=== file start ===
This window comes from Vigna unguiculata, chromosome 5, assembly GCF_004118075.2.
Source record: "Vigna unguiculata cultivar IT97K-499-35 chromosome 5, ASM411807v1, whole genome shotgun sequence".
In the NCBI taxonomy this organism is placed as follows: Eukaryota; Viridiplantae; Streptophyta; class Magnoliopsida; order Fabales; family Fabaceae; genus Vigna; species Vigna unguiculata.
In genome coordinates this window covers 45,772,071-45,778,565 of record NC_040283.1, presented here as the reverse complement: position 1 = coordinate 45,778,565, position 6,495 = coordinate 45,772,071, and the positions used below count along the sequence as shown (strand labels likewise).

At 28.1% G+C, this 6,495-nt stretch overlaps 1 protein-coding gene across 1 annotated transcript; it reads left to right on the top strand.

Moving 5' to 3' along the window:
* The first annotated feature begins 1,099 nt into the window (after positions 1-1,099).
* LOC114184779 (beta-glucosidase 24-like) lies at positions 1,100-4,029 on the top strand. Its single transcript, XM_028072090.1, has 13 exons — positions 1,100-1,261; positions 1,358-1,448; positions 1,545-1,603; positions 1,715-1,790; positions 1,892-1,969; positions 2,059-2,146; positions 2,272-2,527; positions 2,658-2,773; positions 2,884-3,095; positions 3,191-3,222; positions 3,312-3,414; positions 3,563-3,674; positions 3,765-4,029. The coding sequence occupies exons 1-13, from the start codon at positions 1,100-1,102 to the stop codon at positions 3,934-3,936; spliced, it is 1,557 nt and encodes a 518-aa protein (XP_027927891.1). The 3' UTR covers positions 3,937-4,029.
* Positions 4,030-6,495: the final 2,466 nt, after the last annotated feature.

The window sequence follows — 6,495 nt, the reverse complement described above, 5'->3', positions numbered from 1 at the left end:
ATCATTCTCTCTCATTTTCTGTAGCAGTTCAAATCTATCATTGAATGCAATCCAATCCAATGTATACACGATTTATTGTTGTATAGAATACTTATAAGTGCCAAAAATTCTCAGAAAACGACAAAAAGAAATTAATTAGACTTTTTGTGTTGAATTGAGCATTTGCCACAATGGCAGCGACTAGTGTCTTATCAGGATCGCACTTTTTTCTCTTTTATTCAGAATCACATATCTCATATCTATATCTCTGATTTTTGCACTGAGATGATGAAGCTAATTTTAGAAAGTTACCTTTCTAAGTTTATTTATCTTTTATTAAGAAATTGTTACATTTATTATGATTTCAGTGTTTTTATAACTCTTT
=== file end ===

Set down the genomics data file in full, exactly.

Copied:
This window comes from Vigna unguiculata, chromosome 5, assembly GCF_004118075.2.
Source record: "Vigna unguiculata cultivar IT97K-499-35 chromosome 5, ASM411807v1, whole genome shotgun sequence".
In the NCBI taxonomy this organism is placed as follows: Eukaryota; Viridiplantae; Streptophyta; class Magnoliopsida; order Fabales; family Fabaceae; genus Vigna; species Vigna unguiculata.
In genome coordinates this window covers 45,772,071-45,778,565 of record NC_040283.1, presented here as the reverse complement: position 1 = coordinate 45,778,565, position 6,495 = coordinate 45,772,071, and the positions used below count along the sequence as shown (strand labels likewise).

At 28.1% G+C, this 6,495-nt stretch overlaps 1 protein-coding gene across 1 annotated transcript; it reads left to right on the top strand.

Moving 5' to 3' along the window:
* The first annotated feature begins 1,099 nt into the window (after positions 1-1,099).
* LOC114184779 (beta-glucosidase 24-like) lies at positions 1,100-4,029 on the top strand. Its single transcript, XM_028072090.1, has 13 exons — positions 1,100-1,261; positions 1,358-1,448; positions 1,545-1,603; positions 1,715-1,790; positions 1,892-1,969; positions 2,059-2,146; positions 2,272-2,527; positions 2,658-2,773; positions 2,884-3,095; positions 3,191-3,222; positions 3,312-3,414; positions 3,563-3,674; positions 3,765-4,029. The coding sequence occupies exons 1-13, from the start codon at positions 1,100-1,102 to the stop codon at positions 3,934-3,936; spliced, it is 1,557 nt and encodes a 518-aa protein (XP_027927891.1). The 3' UTR covers positions 3,937-4,029.
* Positions 4,030-6,495: the final 2,466 nt, after the last annotated feature.

The window sequence follows — 6,495 nt, the reverse complement described above, 5'->3', positions numbered from 1 at the left end:
ATCATTCTCTCTCATTTTCTGTAGCAGTTCAAATCTATCATTGAATGCAATCCAATCCAATGTATACACGATTTATTGTTGTATAGAATACTTATAAGTGCCAAAAATTCTCAGAAAACGACAAAAAGAAATTAATTAGACTTTTTGTGTTGAATTGAGCATTTGCCACAATGGCAGCGACTAGTGTCTTATCAGGATCGCACTTTTTTCTCTTTTATTCAGAATCACATATCTCATATCTATATCTCTGATTTTTGCACTGAGATGATGAAGCTAATTTTAGAAAGTTACCTTTCTAAGTTTATTTATCTTTTATTAAGAAATTGTTACATTTATTATGATTTCAGTGTTTTTATAACTCTTT